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WASHINGTON -- On Wednesday, the U.S. House of Representatives voted to pass the bipartisan PFAS Action Act, introduced by Rep. Fred Upton (R-MI) and Rep. Debbie Dingell (D-MI). The bill would designate two types of per- and polyfluoroalkyl substances (PFAS) as hazardous under the Environmental Protection Agency’s (EPA) Superfund program, and set a five-year deadline to decide whether to reclassify other PFAS as well. The bill also directs EPA to limit PFAS discharges to waterways and places a moratorium on new PFAS chemicals.
PFAS are used broadly in a variety of products, from firefighting foam to food packaging and rain gear. When these products are produced, used, or thrown away, they can pollute the environment and threaten our health. PFAS have been linked to kidney and liver problems, birth defects and cancer. They are nicknamed “forever chemicals” because they take a long time to break down. Without adequate cleanup, they build up in the environment.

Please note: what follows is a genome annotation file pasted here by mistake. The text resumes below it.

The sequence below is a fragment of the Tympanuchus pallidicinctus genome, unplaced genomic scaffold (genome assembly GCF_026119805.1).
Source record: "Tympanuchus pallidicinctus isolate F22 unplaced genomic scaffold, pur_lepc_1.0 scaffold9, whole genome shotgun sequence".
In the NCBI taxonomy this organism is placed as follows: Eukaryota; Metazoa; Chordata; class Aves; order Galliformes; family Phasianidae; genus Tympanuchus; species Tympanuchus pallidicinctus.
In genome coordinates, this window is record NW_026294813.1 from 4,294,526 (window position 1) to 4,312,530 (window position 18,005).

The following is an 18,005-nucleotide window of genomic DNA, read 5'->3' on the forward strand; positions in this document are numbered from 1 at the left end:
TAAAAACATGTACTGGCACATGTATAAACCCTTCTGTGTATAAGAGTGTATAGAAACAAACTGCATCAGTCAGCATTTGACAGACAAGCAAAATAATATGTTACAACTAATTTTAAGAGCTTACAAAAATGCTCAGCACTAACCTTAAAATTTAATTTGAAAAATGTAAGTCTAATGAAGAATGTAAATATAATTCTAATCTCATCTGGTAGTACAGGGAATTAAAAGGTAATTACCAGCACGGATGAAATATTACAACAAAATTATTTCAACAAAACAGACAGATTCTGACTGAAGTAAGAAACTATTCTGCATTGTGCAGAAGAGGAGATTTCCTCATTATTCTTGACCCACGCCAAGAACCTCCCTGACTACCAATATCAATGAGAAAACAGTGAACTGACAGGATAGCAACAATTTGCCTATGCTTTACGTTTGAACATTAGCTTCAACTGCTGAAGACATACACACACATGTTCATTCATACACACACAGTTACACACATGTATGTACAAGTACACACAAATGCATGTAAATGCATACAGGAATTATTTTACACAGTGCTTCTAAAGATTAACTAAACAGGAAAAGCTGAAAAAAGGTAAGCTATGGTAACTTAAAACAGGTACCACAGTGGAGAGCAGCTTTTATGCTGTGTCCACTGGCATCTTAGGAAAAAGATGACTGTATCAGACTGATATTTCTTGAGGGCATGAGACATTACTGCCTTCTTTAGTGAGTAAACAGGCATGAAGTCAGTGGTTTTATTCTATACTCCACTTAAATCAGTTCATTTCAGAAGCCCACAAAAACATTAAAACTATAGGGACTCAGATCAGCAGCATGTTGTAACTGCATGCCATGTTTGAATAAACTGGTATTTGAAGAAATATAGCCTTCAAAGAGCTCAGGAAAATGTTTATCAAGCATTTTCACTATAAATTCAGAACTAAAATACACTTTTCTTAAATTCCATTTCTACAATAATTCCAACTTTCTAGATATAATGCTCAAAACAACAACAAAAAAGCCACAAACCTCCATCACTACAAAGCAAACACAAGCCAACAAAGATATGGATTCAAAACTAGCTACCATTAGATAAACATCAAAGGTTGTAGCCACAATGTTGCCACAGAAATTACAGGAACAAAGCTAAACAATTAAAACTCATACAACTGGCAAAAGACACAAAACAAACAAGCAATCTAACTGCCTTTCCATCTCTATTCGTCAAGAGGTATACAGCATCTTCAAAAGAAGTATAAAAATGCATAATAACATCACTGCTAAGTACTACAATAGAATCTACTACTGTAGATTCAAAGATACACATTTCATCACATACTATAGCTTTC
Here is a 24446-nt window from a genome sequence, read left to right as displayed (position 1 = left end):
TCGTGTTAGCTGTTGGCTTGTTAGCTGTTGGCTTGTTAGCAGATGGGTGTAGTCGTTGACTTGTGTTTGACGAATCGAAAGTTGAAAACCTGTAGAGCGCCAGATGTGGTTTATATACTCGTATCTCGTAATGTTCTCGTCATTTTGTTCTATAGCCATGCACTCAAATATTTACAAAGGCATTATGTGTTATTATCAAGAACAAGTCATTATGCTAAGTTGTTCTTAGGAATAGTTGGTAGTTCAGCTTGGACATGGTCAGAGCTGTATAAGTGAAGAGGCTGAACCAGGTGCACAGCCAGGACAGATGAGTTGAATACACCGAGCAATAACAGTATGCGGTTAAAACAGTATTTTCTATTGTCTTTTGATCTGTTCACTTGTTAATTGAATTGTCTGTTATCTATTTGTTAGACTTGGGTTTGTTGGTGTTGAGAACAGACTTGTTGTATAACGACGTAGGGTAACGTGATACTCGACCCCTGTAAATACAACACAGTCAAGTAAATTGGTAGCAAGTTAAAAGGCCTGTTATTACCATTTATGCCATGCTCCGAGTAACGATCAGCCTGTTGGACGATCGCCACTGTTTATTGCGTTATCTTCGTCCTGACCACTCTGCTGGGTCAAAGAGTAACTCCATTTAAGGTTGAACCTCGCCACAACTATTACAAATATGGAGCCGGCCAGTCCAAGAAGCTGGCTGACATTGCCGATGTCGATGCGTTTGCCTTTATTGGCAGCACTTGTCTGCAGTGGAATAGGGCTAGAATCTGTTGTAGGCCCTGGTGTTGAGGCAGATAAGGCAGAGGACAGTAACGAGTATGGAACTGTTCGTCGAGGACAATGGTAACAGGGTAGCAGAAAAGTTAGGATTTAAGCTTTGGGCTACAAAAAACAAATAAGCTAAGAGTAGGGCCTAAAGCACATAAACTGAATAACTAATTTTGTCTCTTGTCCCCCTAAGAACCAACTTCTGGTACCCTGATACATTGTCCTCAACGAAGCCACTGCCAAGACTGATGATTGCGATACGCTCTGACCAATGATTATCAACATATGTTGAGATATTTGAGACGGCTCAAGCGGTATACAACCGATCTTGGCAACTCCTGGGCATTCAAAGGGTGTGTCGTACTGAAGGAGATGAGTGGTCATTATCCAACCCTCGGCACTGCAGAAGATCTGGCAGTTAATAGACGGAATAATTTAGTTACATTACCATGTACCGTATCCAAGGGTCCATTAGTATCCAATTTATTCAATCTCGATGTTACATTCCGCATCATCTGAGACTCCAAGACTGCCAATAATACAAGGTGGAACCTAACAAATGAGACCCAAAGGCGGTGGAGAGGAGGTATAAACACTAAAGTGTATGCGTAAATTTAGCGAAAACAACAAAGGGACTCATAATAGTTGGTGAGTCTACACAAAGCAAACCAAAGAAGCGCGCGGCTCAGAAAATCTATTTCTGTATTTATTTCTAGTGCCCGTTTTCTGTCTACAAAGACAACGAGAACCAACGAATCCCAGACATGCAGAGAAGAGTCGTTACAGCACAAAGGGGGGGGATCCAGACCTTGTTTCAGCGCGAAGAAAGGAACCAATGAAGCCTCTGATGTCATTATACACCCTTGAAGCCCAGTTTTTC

In response, Danielle Melgar, U.S. PIRG’s Zero Out Toxics advocate, and John Rumpler, Environment America’s Clean Water Program senior director, released the following statements:
“PFAS pollution has gotten completely out of hand. Nearly all Americans have PFAS in our bodies, and earlier this year, researchers found PFAS in breast milk. It is time to get this stuff cleaned up to give our children, and our children’s children, a chance at a healthier life,” said Melgar. “I applaud the bipartisan teamwork of Reps. Upton and Dingell, and their colleagues who are moving this bill forward. Protecting Americans from toxic chemicals clearly transcends party lines.”
“The PFAS Action Act provides critical tools to stop the poisoning of our water,” said Rumpler. “Kudos to the House of Representatives for taking this step forward to protect our rivers, lakes, streams and taps from these toxic forever chemicals. We urge the Senate to adopt this bipartisan bill without delay.”
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